For thousands of years, we’ve found ways to scorch, scour, and sterilize our surroundings to make them safer. Sometimes these methods are wonderfully effective. Often, however, they come with catastrophic consequences—consequences that aren’t typically understood for generations.
The Chemical Age tells the captivating story of the scientists who waged war on famine and disease with chemistry. With depth and verve, Frank A. von Hippel explores humanity’s uneasy coexistence with pests, and how their existence, and the battles to exterminate them, have shaped our modern world. Beginning with the potato blight tragedy of the 1840s, which led scientists on an urgent mission to prevent famine using pesticides, von Hippel traces the history of pesticide use to the 1960s, when Rachel Carson’s Silent Spring revealed that those same chemicals were insidiously damaging our health and driving species toward extinction. Telling the story of these pesticides in vivid detail, von Hippel showcases the thrills and complex consequences of scientific discovery. He describes the invention of substances that could protect crops, the emergence of our understanding of the way diseases spread, the creation of chemicals used to kill pests and people, and, finally, how scientists turned those wartime chemicals on the landscape at a massive scale, prompting the vital environmental movement that continues today.
The Chemical Age is a dynamic, sweeping history that exposes how humankind’s affinity for pesticides made the modern world possible—while also threatening its essential fabric.
About the Author
Frank A. von Hippel is a professor of ecotoxicology at Northern Arizona University. He has taught ecology field courses in over twenty countries, and conducted research in the Americas, Africa and Australia. He hosts the Science History Podcast.
"Von Hippel’s leisurely and wide-ranging history will raise readers’ awareness about the power of toxic chemical compounds introduced into our environment.” — Library Journal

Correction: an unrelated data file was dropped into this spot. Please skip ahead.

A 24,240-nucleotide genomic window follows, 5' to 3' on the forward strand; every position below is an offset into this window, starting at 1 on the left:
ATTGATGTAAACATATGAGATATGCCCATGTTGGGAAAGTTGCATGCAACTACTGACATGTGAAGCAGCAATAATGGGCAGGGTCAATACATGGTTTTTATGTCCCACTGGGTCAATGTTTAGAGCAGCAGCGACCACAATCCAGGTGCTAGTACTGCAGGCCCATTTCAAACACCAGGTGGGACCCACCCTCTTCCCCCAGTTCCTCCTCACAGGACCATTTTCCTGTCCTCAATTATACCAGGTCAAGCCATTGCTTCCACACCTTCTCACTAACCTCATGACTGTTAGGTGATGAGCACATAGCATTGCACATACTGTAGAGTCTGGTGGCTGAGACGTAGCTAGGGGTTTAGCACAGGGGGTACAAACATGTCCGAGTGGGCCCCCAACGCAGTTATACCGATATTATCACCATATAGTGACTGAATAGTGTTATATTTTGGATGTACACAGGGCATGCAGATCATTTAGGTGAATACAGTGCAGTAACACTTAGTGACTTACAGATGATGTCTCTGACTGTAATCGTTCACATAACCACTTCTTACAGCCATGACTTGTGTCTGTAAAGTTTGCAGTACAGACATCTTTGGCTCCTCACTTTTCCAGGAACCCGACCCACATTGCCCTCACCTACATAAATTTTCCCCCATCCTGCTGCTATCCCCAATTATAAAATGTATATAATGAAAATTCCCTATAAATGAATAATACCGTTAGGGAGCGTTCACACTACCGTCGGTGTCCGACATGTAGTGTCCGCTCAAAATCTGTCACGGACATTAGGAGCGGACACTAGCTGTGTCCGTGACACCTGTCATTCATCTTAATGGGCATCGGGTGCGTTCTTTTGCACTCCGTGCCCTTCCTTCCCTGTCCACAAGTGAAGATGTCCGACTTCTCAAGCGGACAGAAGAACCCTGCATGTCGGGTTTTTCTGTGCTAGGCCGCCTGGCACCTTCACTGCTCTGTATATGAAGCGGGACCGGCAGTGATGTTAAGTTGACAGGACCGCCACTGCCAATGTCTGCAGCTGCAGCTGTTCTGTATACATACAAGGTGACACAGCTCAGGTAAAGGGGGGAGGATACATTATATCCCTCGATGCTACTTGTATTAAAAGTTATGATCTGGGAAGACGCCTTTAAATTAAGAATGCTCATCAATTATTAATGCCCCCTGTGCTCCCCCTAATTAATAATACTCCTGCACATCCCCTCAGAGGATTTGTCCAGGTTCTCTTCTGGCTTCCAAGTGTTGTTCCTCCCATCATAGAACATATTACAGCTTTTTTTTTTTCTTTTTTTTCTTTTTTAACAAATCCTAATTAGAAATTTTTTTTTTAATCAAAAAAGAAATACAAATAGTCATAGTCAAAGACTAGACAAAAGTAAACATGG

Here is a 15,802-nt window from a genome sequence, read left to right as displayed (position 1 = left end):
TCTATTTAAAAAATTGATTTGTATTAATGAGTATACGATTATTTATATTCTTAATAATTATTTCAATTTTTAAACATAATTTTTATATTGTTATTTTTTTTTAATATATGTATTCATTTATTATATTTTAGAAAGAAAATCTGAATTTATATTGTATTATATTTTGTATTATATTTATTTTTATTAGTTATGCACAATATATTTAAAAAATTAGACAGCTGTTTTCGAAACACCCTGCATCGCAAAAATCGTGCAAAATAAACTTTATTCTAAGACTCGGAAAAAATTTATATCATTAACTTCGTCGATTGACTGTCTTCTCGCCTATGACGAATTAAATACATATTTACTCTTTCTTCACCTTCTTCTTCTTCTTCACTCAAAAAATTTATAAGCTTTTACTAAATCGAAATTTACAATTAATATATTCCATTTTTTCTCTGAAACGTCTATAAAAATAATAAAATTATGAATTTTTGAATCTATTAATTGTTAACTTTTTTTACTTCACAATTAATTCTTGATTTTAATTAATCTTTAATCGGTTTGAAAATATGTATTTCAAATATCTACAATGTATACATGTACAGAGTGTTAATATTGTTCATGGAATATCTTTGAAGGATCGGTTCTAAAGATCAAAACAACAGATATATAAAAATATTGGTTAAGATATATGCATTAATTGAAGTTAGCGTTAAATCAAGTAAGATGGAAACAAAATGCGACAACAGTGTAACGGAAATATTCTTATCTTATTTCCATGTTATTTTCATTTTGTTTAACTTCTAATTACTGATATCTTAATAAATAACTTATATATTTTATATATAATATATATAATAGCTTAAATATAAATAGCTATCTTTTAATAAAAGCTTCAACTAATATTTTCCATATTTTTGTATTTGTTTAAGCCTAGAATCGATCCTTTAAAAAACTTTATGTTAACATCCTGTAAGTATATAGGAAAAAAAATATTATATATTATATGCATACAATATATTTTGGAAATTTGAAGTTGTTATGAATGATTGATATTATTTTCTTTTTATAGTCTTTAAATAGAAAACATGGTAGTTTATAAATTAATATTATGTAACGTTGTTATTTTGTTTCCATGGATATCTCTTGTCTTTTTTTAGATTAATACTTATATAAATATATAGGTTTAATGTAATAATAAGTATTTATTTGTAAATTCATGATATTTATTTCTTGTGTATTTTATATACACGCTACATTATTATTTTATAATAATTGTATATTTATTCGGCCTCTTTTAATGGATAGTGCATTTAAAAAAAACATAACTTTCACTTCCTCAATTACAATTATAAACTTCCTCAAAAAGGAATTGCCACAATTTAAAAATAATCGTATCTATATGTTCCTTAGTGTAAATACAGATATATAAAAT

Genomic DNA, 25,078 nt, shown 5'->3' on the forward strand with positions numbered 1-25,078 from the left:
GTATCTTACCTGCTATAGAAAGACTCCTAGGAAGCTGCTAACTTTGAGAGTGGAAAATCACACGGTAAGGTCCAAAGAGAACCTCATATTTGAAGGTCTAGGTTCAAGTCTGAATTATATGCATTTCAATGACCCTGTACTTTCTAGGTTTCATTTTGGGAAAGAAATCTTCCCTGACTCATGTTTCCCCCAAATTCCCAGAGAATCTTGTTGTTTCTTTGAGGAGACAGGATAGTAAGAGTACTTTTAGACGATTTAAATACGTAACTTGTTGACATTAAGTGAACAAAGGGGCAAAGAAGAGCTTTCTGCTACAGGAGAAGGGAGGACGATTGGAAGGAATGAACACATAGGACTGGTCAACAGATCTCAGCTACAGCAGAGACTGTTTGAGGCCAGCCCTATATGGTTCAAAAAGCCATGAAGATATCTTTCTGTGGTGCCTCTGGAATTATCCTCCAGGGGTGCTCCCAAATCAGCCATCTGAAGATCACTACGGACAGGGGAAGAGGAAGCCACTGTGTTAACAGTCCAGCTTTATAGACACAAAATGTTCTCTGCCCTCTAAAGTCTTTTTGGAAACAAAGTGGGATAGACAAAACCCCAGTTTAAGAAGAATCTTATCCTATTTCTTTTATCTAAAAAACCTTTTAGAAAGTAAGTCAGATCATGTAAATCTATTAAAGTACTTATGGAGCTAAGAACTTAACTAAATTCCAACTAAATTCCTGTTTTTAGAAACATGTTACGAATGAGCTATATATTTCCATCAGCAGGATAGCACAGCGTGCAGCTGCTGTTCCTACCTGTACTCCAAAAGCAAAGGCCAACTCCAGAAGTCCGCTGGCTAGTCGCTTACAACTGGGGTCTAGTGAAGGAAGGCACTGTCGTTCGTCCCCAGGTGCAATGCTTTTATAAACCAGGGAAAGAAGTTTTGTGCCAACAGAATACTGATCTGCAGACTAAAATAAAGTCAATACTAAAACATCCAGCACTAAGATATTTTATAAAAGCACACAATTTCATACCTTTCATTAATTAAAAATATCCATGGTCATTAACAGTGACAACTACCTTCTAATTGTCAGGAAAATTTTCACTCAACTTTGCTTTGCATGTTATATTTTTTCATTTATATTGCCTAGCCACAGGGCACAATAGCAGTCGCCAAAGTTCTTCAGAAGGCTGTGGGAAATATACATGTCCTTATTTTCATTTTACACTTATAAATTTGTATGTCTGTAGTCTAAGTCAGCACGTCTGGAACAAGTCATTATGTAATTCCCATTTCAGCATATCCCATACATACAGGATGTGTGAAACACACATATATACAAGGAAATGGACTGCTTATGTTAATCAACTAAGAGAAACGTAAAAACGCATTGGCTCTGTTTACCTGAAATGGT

"Ecologist Von Hippel delves into historical accounts to tell the stories of the scientists who developed pesticides and chemical weapons, and trace their impact on the world." — Nature
"The story of Fritz Haber’s work to feed humanity on the one hand and gas it on the other lies at the center of The Chemical Age. . . . Von Hippel is interested in the ways people have solved problems with chemicals and, in the process, created new problems." — New York Review of Books
"Reveals that while the chemical industry has averted famines and vanquished diseases, it has also driven countless species towards extinction." — New Scientist
"Von Hippel takes us through the surprising relationship of disease and war, from how the treatment of malaria facilitated colonialism, how weapons against disease carrying pests were used against human beings in war and riot, the development of tear gas, and the coming insect apocalypse." — Jessa Crispin, Public Intellectual Podcast
"The Chemical Age is a timely exploration of our environmental present." — Physics Today
“A superbly written and riveting account of scientific myopia: the employment of chemistry to solve major problems while doggedly oblivious to the consequent ravages those solutions cast upon life on earth. Destined to be a classic, this would top the fiction bestseller list, except it is solid truth. The Chemical Age should be required reading for everyone.” — Thomas E. Lovejoy, coeditor of Biodiversity and Climate Change: Transforming the Biosphere
“Our love affair with industrial chemicals may have heroic origins, but it also has Promethean consequences that we are only beginning to fully comprehend. The Chemical Age is an essential addition to this comprehension, and a delightful mix of deep research and vivid anecdotal storytelling.” — McKay Jenkins, author of Food Fight: GMOs and the Future of the American Diet
“The Chemical Age is a vital and refreshing synthesis of public health, agricultural development, war, and pesticide history. With crisp writing, von Hippel draws from an impressive breadth of sources to tell a revealing and truly thought-provoking story.” — David Kinkela, author of DDT and the American Century
"I’ve focused on human-chemical interactions for 67 years and shared enemies with Rachel Carson, yet I learned a great deal from this fascinating book. Chemicals can avert hunger and disease, but unwisely used could destroy our future. Read The Chemical Age and donate copies to your local high schools and colleges!" — Paul R. Ehrlich, author of 'The Population Bomb'
"I recommend The Chemical Age to everyone that is curious or concerned about the current pandemic. Von Hippel's narratives on epidemics should help lay public understand how natural epidemics arise and are characterized. . . . [Buy], read, and enjoy." — Integrated Environmental Assessment and Management Journal